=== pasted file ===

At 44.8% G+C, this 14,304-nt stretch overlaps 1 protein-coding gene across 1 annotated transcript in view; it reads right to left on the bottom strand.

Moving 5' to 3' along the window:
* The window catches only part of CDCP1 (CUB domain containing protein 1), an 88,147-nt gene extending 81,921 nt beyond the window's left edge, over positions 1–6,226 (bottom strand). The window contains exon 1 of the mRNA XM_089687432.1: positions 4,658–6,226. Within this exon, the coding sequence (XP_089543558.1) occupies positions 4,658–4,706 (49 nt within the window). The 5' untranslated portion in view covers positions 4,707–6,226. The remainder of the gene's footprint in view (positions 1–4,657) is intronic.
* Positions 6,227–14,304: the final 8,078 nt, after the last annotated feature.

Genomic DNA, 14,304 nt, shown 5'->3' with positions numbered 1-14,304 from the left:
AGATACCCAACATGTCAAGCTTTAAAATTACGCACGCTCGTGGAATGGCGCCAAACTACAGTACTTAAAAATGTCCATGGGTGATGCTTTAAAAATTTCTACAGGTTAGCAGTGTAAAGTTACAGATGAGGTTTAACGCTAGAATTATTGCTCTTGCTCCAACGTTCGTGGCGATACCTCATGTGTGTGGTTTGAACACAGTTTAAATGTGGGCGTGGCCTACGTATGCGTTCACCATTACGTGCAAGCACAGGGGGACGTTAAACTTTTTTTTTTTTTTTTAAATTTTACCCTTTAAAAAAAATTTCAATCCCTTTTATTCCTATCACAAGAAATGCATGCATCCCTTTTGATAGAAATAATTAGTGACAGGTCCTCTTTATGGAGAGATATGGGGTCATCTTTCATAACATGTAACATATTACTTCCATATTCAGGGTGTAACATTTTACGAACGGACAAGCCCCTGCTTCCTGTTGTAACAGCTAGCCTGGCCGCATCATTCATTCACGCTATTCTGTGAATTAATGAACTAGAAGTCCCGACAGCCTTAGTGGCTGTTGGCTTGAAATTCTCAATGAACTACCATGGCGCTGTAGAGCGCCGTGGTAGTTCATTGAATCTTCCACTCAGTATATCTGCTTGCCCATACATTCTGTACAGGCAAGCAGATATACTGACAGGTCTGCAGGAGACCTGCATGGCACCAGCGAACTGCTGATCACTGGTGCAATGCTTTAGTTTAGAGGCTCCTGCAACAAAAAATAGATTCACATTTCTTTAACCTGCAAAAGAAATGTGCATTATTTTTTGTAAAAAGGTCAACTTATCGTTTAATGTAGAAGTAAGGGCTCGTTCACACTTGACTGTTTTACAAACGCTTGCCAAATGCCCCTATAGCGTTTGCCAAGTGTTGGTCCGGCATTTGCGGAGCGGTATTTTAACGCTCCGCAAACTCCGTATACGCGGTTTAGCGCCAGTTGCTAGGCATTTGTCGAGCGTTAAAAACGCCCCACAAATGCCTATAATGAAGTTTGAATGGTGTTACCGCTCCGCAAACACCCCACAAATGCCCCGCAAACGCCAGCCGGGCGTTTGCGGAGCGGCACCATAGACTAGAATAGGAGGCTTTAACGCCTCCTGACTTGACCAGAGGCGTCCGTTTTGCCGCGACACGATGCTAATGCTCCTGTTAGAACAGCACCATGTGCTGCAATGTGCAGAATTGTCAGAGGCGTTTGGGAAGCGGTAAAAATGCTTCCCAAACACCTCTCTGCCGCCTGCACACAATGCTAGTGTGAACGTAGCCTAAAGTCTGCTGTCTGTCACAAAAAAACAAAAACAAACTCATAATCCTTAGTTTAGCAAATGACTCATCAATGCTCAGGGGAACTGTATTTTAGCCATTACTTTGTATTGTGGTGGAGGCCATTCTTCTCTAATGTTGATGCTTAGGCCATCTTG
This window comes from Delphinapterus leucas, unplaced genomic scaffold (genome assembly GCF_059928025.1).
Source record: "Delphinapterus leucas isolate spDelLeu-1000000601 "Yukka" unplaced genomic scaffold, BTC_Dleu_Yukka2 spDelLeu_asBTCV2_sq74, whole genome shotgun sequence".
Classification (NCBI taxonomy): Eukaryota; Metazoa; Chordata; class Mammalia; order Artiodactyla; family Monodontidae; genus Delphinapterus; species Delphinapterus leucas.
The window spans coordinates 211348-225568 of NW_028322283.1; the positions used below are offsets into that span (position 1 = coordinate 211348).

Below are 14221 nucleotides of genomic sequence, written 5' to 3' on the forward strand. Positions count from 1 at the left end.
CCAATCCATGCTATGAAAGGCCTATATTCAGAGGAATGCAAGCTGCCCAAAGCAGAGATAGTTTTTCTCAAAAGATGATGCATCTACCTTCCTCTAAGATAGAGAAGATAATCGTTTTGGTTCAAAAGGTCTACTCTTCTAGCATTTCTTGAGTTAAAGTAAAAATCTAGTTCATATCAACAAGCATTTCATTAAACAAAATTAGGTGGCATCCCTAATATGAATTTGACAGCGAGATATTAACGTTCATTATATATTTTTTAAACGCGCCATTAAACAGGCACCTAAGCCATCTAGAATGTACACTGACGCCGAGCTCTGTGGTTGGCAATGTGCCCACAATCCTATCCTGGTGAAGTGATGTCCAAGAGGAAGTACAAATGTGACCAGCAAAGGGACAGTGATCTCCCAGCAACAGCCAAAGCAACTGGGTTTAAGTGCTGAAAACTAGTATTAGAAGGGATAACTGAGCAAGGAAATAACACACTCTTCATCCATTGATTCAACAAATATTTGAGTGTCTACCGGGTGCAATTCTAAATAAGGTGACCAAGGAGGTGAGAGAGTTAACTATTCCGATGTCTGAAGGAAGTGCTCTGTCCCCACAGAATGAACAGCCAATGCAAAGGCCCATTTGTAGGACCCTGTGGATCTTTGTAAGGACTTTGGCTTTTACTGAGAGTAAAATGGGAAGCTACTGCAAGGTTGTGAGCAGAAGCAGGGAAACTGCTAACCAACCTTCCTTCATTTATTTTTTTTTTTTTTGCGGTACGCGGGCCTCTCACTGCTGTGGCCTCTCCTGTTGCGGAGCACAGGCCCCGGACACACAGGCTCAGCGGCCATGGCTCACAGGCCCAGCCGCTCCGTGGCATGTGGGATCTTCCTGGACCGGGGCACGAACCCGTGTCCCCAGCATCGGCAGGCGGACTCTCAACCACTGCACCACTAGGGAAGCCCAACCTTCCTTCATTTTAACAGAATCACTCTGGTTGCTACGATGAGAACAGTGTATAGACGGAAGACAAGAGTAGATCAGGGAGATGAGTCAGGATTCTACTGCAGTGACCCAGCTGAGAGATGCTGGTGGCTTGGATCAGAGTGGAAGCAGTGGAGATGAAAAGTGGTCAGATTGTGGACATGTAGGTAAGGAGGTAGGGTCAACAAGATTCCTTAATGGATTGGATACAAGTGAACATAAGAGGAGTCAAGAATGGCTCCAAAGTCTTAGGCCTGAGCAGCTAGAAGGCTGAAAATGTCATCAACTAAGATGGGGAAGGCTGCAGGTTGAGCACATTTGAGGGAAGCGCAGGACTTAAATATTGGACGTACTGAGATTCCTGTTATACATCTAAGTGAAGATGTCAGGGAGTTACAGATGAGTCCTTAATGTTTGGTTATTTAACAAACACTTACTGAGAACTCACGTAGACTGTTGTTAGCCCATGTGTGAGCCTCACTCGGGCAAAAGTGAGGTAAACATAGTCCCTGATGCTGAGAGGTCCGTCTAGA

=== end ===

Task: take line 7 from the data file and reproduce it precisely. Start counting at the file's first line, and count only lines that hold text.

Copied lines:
This window comes from Delphinapterus leucas, unplaced genomic scaffold (genome assembly GCF_059928025.1).